- Technology 201: Ad Networks: After feeling a little let down, I decided to go to an “advanced” session and the panel was great. Florinda Pendley Vasquez- The 3R’s Blog, Swapna Krishna- S. Krishna’s Books, Jason Chambers – Litbreaker and Henry Copeland-Blogads had much to say about how much of a blog is viewed with native advertising versus sponsored posts and again really try and use a template that offers mobile viewing options. More people spend time on Twitter and Facebook, so also use headlines that attract readers to repost. I have had no problems with Litbreaker and find it easy to use. Another great resource mentioned was Tap Influence. The take away was that advertising on your blog is fine, you are not a sell-out, but just make sure your comfortable with which program you sign up for. And always read the fine print!
- Lunch was accompanied by an interview with Stacy Morrison, Chief and VP of Content Programming of BlogHer. I didn’t take many notes for I was hungry and talking to new blog friend, Erin of Read at Home Mama. Basically the gist was “define your tribe”, which I guess is more of know who your audience is, or who you want your audience to be.
- Vlogging & Podcasting: I was curious about this but still not interested in turning my blog into a vlog. Maybe as a feature once a month but I prefer writing. I would recommend listening to podcast Bookrageous (Josh Christie was on the panel). I find their book podcasts entertaining and very informative.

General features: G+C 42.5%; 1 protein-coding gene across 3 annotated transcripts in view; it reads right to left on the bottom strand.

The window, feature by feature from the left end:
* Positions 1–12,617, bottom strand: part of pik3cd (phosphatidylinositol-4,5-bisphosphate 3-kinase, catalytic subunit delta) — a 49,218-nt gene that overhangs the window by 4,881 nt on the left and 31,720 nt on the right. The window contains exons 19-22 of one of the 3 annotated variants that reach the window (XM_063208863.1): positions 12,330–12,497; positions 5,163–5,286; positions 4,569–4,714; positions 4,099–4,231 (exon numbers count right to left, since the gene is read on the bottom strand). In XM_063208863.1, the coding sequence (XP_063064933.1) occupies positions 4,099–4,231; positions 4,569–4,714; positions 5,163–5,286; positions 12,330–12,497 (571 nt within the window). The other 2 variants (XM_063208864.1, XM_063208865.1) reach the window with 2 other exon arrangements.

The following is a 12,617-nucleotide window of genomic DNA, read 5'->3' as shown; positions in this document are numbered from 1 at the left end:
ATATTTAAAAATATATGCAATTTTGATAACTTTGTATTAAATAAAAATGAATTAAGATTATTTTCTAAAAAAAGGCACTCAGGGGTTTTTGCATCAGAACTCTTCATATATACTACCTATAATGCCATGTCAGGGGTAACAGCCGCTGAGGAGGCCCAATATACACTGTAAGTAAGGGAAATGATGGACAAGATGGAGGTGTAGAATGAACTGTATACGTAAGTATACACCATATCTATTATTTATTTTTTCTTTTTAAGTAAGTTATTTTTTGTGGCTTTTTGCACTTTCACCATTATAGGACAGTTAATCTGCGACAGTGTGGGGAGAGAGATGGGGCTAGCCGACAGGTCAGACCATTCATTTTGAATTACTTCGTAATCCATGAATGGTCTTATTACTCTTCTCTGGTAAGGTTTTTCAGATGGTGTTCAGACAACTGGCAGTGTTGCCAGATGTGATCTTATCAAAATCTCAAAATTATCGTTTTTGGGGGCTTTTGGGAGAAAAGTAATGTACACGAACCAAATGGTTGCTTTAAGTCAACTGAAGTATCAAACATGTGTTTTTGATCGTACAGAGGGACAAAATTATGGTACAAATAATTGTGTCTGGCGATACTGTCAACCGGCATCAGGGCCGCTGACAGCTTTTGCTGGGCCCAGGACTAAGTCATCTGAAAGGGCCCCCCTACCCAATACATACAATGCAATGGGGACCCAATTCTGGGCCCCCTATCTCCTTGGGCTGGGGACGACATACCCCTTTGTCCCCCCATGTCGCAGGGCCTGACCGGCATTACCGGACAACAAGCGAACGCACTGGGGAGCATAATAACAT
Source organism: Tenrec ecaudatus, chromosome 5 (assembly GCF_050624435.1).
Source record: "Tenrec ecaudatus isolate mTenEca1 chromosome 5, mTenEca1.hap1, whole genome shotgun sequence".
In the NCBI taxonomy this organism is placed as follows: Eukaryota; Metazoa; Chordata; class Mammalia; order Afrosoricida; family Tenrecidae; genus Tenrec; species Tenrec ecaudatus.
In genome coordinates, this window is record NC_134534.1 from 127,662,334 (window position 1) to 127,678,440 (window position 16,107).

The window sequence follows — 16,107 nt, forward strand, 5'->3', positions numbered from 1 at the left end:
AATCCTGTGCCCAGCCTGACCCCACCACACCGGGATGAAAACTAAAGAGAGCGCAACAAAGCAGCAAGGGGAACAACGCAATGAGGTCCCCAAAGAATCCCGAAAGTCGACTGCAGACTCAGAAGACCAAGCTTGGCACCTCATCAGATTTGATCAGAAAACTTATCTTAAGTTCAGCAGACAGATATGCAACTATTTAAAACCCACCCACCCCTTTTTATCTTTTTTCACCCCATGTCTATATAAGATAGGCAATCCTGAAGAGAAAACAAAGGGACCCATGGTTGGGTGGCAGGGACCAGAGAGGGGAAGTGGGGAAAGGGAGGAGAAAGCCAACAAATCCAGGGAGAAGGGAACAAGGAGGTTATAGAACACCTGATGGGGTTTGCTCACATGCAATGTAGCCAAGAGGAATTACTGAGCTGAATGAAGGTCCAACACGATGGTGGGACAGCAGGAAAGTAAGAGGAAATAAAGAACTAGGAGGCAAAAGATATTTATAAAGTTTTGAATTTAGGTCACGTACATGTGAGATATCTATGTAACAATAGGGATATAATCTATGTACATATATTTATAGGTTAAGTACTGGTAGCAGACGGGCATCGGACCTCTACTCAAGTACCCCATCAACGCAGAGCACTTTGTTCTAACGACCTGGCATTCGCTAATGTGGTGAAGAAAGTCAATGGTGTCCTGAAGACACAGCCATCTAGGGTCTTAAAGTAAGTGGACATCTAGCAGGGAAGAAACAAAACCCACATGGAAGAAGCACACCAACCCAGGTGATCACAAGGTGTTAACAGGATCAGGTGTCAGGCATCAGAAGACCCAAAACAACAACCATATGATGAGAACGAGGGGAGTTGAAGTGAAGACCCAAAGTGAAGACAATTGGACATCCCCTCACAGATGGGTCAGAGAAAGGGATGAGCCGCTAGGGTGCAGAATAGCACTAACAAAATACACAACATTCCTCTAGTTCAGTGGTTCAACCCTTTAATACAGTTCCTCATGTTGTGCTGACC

- Engaging Your Readers: Take Your Writing to the Next Level: had a great panel with seasoned bloggers Mandy Boles-Life Between Books, Nicole Bonia –Linus’s Blanket and Sheila DeChantal-Book Journey. This was a main reason why I went to the conference. There was a great discussion about how to engage readers and keep your blog fresh and inviting. Most book bloggers aren’t reviewing a book everyday if managing the site solo. So here were some excellent suggestions and comments about blog posts:
*Ask readers questions to prompt responses. Bloggers want readers to comment and engage, ask opinions.
*Use things and events from daily life to spark conversations. Discuss hot topics.
*Blog about interviews, mention spoilers at the end of the post (with warnings), create lurkers.
*Be creative: participate in memes, books to movies, food pairings, book club books, kid’s corner, playlists, etc.
*And one I am going to start using: ‘What drew me to the book?” I make lists and lists of books I want to read but then forget why I picked it up in the first place. Who recommended it? Why did I want to read it?
This post definitely goes against “keeping it short” (300-800 words) as suggested at the conference but I didn’t want to leave anything out for those who couldn’t attend. All in all, I would attend it again if some changes were made:
- No blog age requirement for classes. Instead ask bloggers what they want to learn prior to attending and then try to focus on those queries. Age has nothing to do with experience (in this case 🙂 )
- Leave more time for blogger networking. Yes, there are days after to chat in lines but it’s really not an option when you have an agenda and want to spend some time networking with publishers. The last thing you need is a notepad to carry when you arms are filled with galleys.
- Have an honest to goodness Q & A with a varied panel. The questions can be submitted in advance so featured panelists can come ready to answer.
I can’t think of anything else right now. So….
Bloggers who did attend, what was missing or what did you learn?
Bloggers who didn’t attend, what would you have wanted answered?
Maybe we can start our own online forum to help one another.